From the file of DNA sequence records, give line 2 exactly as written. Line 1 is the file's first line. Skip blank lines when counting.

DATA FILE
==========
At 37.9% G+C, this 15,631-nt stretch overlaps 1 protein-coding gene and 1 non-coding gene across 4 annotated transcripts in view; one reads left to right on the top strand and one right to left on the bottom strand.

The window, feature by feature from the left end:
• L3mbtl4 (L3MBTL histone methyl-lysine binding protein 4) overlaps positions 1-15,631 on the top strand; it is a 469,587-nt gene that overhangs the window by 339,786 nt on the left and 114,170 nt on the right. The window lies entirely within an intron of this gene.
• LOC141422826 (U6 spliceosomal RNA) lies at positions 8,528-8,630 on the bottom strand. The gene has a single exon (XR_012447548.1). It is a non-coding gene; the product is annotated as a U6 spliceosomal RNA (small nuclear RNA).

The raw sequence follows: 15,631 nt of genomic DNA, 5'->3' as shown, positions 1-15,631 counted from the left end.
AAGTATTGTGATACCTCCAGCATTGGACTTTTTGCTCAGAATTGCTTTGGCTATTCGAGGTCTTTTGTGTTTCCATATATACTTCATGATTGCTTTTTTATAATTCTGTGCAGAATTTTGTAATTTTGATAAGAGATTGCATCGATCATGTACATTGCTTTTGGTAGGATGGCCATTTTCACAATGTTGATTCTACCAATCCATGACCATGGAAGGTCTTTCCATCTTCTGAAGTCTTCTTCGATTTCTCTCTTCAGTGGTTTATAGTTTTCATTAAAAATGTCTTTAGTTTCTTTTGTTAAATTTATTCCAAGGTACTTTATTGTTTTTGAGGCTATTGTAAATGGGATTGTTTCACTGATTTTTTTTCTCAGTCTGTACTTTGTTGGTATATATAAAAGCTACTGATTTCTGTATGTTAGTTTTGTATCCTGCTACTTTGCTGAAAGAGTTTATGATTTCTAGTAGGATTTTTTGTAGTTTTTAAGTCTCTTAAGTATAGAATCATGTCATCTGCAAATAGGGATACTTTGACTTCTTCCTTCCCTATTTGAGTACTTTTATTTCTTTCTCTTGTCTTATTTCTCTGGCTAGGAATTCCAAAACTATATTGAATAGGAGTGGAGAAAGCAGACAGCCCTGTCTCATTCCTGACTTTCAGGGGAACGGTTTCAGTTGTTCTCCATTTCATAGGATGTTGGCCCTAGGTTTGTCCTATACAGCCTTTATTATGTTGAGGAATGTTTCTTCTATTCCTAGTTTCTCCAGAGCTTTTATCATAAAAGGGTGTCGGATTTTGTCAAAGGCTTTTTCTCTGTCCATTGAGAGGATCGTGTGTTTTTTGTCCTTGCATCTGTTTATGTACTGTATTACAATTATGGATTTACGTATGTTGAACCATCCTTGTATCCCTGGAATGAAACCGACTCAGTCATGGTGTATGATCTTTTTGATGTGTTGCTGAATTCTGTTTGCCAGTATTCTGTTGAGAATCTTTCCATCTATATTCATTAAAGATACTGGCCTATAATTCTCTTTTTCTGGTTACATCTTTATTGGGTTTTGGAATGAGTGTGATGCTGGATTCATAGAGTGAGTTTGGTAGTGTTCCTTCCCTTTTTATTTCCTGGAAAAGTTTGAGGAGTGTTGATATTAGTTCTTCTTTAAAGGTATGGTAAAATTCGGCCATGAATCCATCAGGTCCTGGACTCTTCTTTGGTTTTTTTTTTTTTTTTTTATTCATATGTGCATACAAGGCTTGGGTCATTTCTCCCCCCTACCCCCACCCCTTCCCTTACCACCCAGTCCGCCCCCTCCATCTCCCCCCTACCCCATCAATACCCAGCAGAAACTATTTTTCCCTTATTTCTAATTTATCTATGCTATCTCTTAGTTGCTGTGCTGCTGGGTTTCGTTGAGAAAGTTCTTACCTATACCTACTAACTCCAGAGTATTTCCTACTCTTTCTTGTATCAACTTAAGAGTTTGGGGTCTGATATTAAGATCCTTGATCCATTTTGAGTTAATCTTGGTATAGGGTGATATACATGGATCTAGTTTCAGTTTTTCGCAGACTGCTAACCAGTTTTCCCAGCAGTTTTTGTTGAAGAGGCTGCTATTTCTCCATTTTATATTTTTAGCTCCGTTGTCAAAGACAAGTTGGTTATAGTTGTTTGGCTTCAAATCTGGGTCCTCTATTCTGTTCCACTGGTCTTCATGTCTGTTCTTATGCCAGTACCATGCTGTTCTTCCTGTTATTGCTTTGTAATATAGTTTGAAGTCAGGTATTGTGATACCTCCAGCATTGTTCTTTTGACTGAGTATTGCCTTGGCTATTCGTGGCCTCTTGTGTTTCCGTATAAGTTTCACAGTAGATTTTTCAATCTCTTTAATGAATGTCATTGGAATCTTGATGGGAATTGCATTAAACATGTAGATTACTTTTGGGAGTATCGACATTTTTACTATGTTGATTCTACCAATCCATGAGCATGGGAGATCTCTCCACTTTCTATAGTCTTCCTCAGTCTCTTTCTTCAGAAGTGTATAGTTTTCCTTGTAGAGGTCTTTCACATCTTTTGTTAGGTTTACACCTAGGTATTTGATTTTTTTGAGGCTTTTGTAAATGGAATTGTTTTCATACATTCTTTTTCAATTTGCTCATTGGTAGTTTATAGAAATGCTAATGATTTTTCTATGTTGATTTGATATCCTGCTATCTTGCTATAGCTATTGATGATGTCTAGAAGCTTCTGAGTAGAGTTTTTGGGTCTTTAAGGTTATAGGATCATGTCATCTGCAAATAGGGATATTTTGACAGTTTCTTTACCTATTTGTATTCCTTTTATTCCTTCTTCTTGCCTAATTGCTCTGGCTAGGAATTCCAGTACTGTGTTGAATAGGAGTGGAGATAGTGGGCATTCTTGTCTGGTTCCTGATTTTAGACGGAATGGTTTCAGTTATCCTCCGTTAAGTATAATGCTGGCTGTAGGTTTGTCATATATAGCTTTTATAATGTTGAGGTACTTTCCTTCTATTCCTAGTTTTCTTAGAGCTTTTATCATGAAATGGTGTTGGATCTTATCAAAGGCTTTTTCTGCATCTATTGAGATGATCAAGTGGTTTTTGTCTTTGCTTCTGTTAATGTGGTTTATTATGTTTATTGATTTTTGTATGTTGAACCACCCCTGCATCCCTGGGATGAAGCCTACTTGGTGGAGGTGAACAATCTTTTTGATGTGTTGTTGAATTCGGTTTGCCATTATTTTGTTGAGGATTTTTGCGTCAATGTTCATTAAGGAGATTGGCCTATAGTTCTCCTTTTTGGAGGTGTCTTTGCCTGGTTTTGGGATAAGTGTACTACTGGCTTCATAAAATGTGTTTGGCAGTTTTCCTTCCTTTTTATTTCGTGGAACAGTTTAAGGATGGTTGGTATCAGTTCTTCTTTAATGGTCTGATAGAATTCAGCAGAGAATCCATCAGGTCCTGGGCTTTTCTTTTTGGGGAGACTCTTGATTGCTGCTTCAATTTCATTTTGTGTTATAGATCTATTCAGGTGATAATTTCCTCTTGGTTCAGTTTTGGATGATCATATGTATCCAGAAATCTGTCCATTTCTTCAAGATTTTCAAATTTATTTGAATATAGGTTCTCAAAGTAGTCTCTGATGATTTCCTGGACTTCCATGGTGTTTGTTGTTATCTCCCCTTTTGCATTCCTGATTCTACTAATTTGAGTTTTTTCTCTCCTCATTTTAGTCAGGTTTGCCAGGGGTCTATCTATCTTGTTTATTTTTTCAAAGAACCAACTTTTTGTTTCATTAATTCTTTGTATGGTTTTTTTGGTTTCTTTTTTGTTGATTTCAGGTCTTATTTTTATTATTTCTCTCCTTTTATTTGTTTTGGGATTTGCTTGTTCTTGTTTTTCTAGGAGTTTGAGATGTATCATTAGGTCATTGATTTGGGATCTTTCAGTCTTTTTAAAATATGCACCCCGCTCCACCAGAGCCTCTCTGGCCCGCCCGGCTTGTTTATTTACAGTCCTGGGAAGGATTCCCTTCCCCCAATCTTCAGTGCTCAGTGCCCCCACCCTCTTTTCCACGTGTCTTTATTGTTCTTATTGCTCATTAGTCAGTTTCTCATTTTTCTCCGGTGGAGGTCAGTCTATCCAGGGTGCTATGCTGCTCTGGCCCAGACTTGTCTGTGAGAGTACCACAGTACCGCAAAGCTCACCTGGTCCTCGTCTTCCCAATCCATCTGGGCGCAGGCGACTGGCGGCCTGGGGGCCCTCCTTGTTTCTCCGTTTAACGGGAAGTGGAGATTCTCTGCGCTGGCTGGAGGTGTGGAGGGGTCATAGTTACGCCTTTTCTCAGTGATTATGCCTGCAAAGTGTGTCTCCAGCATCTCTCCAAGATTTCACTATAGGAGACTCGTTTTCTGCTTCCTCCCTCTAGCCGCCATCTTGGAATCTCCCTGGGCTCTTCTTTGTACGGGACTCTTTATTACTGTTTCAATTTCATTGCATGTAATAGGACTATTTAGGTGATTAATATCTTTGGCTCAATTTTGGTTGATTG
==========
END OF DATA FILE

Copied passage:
The window, feature by feature from the left end: